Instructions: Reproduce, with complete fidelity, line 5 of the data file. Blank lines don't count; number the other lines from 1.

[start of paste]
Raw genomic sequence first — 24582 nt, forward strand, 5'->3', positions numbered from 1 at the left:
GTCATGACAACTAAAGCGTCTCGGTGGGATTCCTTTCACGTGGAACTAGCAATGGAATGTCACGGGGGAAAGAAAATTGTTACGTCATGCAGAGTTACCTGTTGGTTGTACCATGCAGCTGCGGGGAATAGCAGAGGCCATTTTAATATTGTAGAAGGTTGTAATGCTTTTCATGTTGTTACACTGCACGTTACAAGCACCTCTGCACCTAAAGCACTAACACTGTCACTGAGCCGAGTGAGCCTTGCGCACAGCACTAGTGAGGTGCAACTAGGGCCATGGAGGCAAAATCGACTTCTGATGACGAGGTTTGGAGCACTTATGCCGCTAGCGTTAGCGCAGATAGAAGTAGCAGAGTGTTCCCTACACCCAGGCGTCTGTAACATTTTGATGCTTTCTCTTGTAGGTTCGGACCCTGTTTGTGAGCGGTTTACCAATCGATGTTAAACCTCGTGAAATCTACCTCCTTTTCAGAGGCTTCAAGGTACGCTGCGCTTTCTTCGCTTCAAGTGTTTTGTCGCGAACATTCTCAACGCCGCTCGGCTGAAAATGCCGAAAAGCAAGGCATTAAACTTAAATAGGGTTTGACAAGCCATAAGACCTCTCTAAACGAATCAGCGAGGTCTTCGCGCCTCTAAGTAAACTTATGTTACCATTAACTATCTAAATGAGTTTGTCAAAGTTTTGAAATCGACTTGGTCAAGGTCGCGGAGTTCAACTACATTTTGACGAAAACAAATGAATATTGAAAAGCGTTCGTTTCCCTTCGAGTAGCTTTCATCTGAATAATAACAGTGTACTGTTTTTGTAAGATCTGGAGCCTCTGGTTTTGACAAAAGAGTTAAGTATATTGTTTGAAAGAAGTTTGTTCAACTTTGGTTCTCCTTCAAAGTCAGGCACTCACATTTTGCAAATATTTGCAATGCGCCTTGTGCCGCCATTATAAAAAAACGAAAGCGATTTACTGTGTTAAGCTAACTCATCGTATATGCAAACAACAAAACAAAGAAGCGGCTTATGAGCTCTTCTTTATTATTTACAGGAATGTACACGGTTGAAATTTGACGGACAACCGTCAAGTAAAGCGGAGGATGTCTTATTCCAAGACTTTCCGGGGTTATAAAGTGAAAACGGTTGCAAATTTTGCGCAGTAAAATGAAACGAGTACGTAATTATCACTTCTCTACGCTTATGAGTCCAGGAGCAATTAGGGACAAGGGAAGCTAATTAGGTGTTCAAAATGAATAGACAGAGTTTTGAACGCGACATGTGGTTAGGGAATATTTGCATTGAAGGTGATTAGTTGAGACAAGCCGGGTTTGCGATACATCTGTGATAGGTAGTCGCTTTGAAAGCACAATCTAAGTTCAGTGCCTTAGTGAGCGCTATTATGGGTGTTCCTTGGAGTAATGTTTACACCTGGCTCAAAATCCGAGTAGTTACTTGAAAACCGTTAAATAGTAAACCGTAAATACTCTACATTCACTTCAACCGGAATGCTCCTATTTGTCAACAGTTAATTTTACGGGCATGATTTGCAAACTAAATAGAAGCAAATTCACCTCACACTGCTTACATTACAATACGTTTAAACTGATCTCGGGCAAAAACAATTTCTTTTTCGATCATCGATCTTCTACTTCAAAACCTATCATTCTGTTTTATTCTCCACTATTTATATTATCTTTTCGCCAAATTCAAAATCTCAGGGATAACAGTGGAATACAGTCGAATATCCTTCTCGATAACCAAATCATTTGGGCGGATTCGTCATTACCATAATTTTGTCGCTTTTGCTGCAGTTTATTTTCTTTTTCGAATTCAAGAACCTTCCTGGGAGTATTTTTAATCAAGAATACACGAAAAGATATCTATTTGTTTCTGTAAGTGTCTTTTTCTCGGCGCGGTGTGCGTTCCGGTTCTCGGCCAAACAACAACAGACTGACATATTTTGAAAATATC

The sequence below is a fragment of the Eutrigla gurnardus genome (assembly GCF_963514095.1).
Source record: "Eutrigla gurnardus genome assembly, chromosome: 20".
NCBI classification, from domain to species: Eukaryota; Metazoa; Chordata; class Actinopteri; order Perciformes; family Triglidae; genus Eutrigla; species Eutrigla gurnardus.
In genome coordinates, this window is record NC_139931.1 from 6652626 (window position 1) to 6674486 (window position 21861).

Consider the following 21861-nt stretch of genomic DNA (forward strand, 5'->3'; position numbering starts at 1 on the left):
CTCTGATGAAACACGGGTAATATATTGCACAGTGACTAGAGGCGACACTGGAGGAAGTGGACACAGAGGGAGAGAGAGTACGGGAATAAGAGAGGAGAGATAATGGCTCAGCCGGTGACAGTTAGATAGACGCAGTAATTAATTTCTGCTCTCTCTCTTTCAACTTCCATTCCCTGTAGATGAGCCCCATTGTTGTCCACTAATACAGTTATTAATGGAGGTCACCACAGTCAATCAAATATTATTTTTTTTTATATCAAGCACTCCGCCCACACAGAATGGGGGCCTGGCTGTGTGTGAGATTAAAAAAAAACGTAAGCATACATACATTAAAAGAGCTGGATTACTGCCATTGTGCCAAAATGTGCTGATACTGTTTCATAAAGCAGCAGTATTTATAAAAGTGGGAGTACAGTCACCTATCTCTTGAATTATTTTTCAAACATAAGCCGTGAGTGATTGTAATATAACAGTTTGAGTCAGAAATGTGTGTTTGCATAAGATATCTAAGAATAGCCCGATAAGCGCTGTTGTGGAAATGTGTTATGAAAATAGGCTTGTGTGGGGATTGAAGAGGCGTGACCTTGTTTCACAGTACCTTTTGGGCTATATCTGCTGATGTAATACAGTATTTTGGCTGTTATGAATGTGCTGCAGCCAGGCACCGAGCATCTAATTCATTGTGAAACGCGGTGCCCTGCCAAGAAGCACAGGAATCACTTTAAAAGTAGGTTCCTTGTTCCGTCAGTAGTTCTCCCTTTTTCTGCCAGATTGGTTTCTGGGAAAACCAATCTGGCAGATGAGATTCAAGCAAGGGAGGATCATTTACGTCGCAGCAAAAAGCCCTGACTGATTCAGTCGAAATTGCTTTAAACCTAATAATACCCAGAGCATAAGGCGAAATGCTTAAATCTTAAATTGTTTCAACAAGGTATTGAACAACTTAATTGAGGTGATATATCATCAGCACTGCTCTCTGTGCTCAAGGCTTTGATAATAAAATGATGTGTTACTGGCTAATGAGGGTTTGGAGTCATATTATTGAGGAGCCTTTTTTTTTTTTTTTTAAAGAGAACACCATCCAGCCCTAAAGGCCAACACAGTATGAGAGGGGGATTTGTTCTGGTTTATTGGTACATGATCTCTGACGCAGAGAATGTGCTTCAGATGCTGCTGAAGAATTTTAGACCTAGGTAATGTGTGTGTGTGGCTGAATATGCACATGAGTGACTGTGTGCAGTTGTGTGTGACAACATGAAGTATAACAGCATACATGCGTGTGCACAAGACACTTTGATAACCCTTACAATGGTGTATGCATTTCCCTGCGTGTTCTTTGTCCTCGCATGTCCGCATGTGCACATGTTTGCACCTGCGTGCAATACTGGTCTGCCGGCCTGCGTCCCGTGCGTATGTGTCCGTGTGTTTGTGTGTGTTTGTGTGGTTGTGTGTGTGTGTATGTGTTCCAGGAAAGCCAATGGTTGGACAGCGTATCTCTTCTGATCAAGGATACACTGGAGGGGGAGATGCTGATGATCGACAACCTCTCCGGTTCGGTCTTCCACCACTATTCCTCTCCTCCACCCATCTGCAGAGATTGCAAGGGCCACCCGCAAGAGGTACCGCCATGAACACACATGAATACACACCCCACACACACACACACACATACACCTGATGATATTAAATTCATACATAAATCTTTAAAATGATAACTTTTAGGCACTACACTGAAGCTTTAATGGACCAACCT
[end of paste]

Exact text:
NCBI classification, from domain to species: Eukaryota; Metazoa; Chordata; class Actinopteri; order Perciformes; family Triglidae; genus Eutrigla; species Eutrigla gurnardus.